Time to Reform?

In recent decades, for many reasons, it has become unfashionable for churches to enter into discussion about matters of social reform.

There has been a great desire to keep ‘church’ and state’ separate, for good historical reasons. Furthermore, there is indeed the risk that such matters divert us from our focus, which is making known the name of Jesus so that all can be saved from their sins.

On the other hand, the lack of interest in political matters from Christians has made it harder to enter the more recent debates.

Aware of this tension, I recently attended a briefing about the proposed poker machine reforms.

Contrary to some newspaper reports, it was not a secret conspiracy meeting.

It was simply an opportunity to find out more about the reform process, and what exactly was being and was not being proposed. 

Such reform has been placed on our national agenda in the aftermath of our hung Federal election in August 2010.

The motivation is to protect problem gamblers by forcing poker machine operators to introduce ‘mandatory pre-commitment’ technology. Even clubs admit to problem gamblers losing at least $800m annually.

Breaking the cycle

While the exact details are currently being worked out in consultation with the industry (several different options exist), essentially it would mean that poker machine users must choose a maximum they are willing to lose before they are locked out of any further use of any machine.

It forces a break in the addiction cycle, allowing an opportunity for common sense to be restored.

The clubs have managed to find $20m to fund an advertising campaign against these measures.

As the mood of our parliaments becomes more ‘progressive’, more and more legislation is coming before Parliaments that flies in the face of ‘Christian values’.

In the past 12 months these issues include euthanasia, gay marriage, the introduction of secular philosophical humanism classes under the title of ethics, adoption policies, and the list goes on.

While the gradual secular shift in our society makes it easier for some to see the distinctives of the Jesus’ forgiveness, the reality is that for many it becomes more difficult.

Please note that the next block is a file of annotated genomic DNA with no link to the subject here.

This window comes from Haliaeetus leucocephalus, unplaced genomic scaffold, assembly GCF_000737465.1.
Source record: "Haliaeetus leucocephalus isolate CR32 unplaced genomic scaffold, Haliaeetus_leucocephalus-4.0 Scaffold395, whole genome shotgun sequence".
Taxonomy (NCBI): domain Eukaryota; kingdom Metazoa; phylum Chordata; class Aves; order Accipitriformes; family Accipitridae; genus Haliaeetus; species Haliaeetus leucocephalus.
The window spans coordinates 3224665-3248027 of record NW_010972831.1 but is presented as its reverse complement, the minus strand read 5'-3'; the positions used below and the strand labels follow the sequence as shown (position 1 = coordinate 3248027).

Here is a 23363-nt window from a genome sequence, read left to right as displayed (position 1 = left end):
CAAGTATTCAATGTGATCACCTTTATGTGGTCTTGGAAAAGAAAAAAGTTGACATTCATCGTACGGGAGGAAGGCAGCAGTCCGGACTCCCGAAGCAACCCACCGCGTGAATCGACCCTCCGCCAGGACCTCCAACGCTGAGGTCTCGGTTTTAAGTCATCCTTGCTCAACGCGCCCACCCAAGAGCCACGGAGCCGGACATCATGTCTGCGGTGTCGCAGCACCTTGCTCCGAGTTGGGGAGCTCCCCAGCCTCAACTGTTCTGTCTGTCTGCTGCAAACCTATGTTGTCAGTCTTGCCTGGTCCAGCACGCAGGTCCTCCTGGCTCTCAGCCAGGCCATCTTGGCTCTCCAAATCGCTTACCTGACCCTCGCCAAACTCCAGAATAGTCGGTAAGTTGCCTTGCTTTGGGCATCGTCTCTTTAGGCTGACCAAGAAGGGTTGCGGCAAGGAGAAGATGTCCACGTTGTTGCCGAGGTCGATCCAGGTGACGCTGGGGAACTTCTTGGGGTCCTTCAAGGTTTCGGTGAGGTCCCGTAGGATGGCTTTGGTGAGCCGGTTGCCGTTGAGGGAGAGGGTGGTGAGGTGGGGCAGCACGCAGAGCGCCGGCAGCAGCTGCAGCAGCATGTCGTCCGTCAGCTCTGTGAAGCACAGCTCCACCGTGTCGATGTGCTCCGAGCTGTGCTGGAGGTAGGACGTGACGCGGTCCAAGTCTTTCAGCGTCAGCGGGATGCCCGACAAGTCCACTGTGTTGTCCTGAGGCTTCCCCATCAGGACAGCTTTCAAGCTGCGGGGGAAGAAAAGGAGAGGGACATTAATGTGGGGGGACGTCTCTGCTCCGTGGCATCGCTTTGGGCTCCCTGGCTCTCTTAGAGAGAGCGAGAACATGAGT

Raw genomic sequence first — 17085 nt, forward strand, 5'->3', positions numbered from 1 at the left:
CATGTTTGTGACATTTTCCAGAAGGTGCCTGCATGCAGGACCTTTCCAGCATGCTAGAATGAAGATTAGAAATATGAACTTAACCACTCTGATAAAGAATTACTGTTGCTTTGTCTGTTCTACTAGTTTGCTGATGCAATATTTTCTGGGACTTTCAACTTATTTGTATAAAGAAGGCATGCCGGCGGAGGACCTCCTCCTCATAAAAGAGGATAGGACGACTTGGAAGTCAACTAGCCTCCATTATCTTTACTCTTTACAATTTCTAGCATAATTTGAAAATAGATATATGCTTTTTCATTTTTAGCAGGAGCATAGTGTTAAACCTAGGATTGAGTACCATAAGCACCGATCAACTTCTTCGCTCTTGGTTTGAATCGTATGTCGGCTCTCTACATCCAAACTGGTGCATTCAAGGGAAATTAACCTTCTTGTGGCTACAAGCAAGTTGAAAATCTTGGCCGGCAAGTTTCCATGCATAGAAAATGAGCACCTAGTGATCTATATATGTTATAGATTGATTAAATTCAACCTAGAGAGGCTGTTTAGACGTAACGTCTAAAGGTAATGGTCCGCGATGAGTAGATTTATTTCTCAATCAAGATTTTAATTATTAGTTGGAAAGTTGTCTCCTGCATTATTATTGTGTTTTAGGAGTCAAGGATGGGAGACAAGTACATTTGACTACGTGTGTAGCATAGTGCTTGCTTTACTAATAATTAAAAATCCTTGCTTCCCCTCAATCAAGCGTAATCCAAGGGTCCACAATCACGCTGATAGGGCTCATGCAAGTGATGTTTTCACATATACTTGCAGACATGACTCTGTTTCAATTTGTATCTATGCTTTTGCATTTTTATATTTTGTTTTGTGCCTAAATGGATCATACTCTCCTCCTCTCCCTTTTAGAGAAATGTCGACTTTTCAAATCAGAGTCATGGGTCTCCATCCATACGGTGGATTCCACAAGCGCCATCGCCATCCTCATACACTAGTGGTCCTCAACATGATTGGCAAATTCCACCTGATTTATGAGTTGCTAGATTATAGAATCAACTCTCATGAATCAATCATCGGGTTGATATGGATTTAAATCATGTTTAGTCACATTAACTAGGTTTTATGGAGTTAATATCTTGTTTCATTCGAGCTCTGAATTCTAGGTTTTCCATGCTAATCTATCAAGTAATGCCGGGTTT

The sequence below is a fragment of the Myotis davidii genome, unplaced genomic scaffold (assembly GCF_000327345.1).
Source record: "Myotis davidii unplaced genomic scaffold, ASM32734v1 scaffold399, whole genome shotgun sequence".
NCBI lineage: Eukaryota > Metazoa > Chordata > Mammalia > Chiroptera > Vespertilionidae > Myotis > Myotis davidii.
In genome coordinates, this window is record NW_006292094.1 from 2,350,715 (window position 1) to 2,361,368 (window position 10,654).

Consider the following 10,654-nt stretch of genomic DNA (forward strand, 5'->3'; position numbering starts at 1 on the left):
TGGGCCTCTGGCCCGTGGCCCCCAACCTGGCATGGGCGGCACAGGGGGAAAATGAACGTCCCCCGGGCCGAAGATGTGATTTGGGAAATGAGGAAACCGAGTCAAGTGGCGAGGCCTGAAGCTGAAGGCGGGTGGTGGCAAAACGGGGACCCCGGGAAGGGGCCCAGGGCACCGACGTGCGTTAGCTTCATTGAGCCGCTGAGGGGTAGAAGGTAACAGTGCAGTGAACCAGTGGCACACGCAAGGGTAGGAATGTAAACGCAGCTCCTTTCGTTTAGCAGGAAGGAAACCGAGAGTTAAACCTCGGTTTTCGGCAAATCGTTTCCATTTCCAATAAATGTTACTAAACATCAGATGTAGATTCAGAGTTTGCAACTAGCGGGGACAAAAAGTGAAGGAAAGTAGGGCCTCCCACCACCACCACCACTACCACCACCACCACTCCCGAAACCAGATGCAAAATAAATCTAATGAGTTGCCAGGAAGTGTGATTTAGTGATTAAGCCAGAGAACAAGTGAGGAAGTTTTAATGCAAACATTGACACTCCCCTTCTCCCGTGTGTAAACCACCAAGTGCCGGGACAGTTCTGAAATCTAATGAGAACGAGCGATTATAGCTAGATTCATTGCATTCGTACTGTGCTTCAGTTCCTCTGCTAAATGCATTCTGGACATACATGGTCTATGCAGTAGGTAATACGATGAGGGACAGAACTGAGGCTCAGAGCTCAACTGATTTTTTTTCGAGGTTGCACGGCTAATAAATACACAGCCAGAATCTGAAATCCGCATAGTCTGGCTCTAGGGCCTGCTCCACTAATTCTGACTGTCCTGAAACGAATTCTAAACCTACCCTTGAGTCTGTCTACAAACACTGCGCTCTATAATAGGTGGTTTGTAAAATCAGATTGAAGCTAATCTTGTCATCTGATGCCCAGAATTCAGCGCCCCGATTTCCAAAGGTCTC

First step

We must be clear, social action itself is not the Gospel of Jesus – many groups have lost their focus over the years. And at the same time, Jesus came to serve and defend those who could not stand up for themselves.

Ultimately and most importantly this means forgiveness and salvation.

But showing care for those who suffer can be an important first step.

But coming back to where we started, has the pendulum swung too far? Is it time for Christians to re-engage in political matters?


The Rev Raj Gupta is the senior minister of Toongabbie Anglican Church, member of Standing Committee, and Mission Area Leader of the Parramatta Mission Area. He is also a partner with the 'Exploring Effective Ministry under God' team, and currently undertaking a Doctor of Ministry at Trinity Evangelical Divinity School (TEDs).

Comments (18)

Please sign in or register to add a comment.

  • Pete Sholl
    February 22, 11 - 10:47pm
    Sometimes our poets and songwriters get it just right.

    And I wish I, wish I knew the right words
    To blow up the pokies and drag them away
    'Cause they're taking the food off your table
    So they can say that the trains run on time

    Tim Freedman 'The Whitlams'
  • Robert James Elliott
    February 22, 11 - 11:44pm
    I agree that the church should take a stronger stand against gambling (in any form). People should learn to work to win earthly rewards, not depend on chance. Similarly in respect of other self-destructive behaviours, the church should promote lifestyles that do not include alcoholism, drug addiction, porn addiction etc.

    However, I disagree that the church should get all social justice and start to advocate a socialistic model. This is where the church loses perspective. Charity is one thing and is usually individualised but the socialist model has failed here and has also bred a dependency culture, ie addicts to public money. That is not Christian in any way.